Here, the initial seizure of respondent when he was stopped on the highway was based on probable cause and was concededly lawful. It is nevertheless clear that a seizure that is lawful at its inception can violate the Fourth Amendment if its manner of execution unreasonably infringes interests protected by the Constitution. United States v. Jacobsen, 466 U.S. 109, 124, 104 S.Ct. 1652, 80 L.Ed.2d 85 (1984). A seizure that is justified solely by the interest in issuing a warning ticket to the driver can become unlawful if it is prolonged beyond the time reasonably required to complete that mission. In an earlier case involving a dog sniff that occurred during an unreasonably prolonged traffic stop, the Illinois Supreme Court held that use of the dog and the subsequent discovery Page 408

of contraband were the product of an unconstitutional seizure. People v. Cox, 202 Ill.2d 462, 270 Ill.Dec. 81, 782 N.E.2d 275 (2002). We may assume that a similar result would be warranted in this case if the dog sniff had been conducted while respondent was being unlawfully detained.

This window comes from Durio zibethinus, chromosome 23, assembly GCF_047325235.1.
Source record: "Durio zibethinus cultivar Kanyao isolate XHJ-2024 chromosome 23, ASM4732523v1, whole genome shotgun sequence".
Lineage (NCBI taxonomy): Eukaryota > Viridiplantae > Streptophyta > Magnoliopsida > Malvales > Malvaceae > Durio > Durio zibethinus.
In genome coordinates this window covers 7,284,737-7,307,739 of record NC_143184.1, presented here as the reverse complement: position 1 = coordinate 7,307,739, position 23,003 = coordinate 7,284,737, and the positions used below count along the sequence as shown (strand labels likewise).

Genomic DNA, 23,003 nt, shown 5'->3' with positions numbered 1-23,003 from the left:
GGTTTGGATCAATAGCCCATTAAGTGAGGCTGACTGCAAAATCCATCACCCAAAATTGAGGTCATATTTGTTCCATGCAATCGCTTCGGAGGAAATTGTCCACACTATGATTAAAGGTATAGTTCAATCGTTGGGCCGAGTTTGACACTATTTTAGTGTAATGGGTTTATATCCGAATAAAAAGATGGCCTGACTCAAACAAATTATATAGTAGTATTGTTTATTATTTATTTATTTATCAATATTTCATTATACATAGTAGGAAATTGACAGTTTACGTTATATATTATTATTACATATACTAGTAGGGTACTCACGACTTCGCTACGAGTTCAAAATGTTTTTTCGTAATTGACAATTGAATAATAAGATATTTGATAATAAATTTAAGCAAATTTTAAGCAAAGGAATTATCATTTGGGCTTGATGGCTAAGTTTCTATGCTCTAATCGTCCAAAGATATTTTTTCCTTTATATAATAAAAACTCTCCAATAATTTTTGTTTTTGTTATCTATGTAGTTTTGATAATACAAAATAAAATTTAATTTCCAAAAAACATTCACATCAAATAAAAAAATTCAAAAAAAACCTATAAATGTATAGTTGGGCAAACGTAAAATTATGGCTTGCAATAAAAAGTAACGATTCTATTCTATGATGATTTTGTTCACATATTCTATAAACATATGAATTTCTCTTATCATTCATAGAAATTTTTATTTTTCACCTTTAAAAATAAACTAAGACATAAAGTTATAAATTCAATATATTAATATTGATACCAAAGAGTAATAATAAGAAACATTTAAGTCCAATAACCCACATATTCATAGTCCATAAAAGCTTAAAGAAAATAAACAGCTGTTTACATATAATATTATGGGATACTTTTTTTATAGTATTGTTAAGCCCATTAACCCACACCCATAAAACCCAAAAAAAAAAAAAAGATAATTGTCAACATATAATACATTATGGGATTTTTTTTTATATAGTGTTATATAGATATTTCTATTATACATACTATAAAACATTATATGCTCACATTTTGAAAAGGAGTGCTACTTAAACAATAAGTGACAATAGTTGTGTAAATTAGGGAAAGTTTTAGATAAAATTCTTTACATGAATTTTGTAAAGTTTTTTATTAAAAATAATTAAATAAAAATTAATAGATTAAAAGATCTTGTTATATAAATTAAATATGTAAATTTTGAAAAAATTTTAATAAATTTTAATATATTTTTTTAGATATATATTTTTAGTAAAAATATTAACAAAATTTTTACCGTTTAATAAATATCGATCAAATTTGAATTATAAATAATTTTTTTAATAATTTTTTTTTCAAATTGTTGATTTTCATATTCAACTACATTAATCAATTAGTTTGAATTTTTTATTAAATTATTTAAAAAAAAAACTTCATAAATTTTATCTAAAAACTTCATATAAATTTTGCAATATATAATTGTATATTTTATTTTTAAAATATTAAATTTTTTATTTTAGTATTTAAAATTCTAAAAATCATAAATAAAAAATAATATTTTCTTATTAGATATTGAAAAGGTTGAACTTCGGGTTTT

In the state-court proceedings, however, the judges carefully reviewed the details of Officer Gillette's conversations with respondent and the precise timing of his radio transmissions to the dispatcher to determine whether he had improperly extended the duration of the stop to enable the dog sniff to occur. We have not recounted those details because we accept the state court's conclusion that the duration of the stop in this case was entirely justified by the traffic offense and the ordinary inquiries incident to such a stop.

Despite this conclusion, the Illinois Supreme Court held that the initially lawful traffic stop became an unlawful seizure solely as a result of the canine sniff that occurred outside respondent's stopped car. That is, the court characterized the dog sniff as the cause rather than the consequence of a constitutional violation. In its view, the use of the dog converted the citizen-police encounter from a lawful traffic stop into a drug investigation, and because the shift in purpose was not supported by any reasonable suspicion that respondent possessed narcotics, it was unlawful. In our view, conducting a dog sniff would not change the character of a traffic stop that is lawful at its inception and otherwise executed in a reasonable manner, unless the dog sniff itself infringed respondent's constitutionally protected interest in privacy. Our cases hold that it did not.